Speaking on background at a two-day seminar on the 2010 Quadrennial Defense Review hosted by the National Defense University, the official said the theory that U.S. forces should be sized based on the need to fight two major wars simultaneously no longer is appropriate.
"We're looking for the broadest range of capabilities to deal with the broadest range of scenarios," he stated. "It's not as easy to talk about ... as the two major theater war paradigm, but it's important, and it's essential to our preparation for future conflict."
The 2010 QDR, released Feb. 1, is a comprehensive review of Defense Department strategy and priorities, closely tied to the defense budget. The report identified several key goals for the department in the next decade.
The QDR's overarching themes are two-fold: rebalancing U.S. military capabilities and reforming defense processes and institutions. This, the report states, will enable the military to prevail in today's wars, prevent and deter future conflict, prepare to defeat potential adversaries, and preserve and enhance the all-volunteer force.
Rather than focusing on preparing to fight two major wars at the same time to achieve these goals, the military instead must prepare to "succeed in a wide range of contingencies," the official said.
While this decision signals a major change in a policy that has been the staple of U.S. force planning since the 1990s, the official emphasized that this new direction was, in fact, a continuation of the previous administration's work in the 2006 QDR.
"I want to give credit to the previous QDR and its alternative force planning construct," the official said. "We were able to build off of that [for this review]."
The new force-sizing paradigm for the short term accounts for ongoing operations in Iraq and Afghanistan as well as "foundational activities" to prevent and deter conflict from both transnational terrorist threats and potential state adversaries. In addition, the military will be outfitted with sufficient forces to support civilian authorities for emergency relief missions.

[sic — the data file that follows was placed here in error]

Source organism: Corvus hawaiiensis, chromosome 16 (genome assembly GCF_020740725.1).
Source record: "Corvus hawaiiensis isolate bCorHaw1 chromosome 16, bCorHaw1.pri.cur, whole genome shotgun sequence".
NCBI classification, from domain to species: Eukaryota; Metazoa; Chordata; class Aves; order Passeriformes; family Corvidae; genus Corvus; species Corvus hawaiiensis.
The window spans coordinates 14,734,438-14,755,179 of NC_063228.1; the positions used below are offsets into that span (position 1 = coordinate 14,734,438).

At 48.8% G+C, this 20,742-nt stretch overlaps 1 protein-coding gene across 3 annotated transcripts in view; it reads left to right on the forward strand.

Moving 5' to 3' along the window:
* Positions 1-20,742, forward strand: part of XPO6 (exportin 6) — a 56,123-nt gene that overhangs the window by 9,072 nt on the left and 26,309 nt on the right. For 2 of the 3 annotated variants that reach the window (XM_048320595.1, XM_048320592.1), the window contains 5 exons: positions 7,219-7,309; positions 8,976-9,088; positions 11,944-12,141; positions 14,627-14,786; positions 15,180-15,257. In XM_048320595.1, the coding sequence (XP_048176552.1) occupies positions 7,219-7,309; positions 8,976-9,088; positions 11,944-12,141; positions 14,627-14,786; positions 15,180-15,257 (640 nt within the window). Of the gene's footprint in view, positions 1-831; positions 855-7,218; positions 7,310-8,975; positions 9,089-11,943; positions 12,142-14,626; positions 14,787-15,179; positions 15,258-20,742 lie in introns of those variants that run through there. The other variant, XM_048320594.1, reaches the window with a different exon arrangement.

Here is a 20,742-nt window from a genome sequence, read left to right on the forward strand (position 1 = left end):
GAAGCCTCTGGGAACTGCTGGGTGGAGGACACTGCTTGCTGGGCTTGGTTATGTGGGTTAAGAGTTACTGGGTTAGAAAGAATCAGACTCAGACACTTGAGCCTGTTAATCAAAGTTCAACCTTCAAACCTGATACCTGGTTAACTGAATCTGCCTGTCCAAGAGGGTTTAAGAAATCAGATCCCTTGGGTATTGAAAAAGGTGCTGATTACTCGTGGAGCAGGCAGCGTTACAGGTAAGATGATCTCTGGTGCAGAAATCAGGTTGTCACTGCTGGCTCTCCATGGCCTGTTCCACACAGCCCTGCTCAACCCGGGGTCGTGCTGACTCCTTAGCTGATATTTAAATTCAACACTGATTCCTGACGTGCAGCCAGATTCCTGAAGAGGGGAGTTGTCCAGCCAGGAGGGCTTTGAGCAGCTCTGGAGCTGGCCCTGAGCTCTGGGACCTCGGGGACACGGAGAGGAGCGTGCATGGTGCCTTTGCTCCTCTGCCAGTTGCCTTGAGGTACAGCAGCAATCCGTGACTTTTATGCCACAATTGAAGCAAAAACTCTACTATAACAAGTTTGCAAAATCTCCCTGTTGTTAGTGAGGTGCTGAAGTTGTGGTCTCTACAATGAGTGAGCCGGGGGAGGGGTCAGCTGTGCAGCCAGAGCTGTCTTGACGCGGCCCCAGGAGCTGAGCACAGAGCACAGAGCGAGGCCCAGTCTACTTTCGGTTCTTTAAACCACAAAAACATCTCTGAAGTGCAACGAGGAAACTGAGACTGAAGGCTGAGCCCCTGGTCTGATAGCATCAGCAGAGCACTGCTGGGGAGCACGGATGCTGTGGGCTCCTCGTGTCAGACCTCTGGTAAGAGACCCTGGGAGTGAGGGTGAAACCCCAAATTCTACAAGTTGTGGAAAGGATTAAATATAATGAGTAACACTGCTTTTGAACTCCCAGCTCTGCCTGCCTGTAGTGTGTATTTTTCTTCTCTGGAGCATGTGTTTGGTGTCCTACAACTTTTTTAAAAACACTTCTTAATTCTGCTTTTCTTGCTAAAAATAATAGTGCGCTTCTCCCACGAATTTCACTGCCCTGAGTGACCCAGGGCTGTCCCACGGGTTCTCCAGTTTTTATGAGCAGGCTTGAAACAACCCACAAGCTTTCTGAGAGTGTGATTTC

"The forces required to do operations in Haiti obviously present a challenge given the strains on the force, but we've already demonstrated since the QDR's [release] that despite the ongoing operations, the Department of Defense is capable of bringing additional capabilities to bear to deal with emerging challenges," he said.
In trying to determine an appropriate force-sizing model for the mid-to-long term, the review team considered various combinations of operations that the military could face at any one time, the official said. These included stabilization operations, defeating a state with anti-access capabilities, supporting civil authorities, and combinations of those possibilities, along with other possible contingencies.
The QDR group then looked to "mix and match" from those categories to determine likely scenarios with which the military might be confronted, and determined force structure based on requirements needed to meet those challenges.
One of the scenarios, defeating two regional aggressors along with heightened alert posture in or around the United States, probably is the "closest to our old planning program," the official noted. However, "it's only one of a number of options that were considered."
Recognizing that this new construct didn't convert simply into a numerical equation, the official nonetheless remained confident in its efficacy.
"It's intended to be a realistic assessment of the type of demands our forces may face in the future," he said.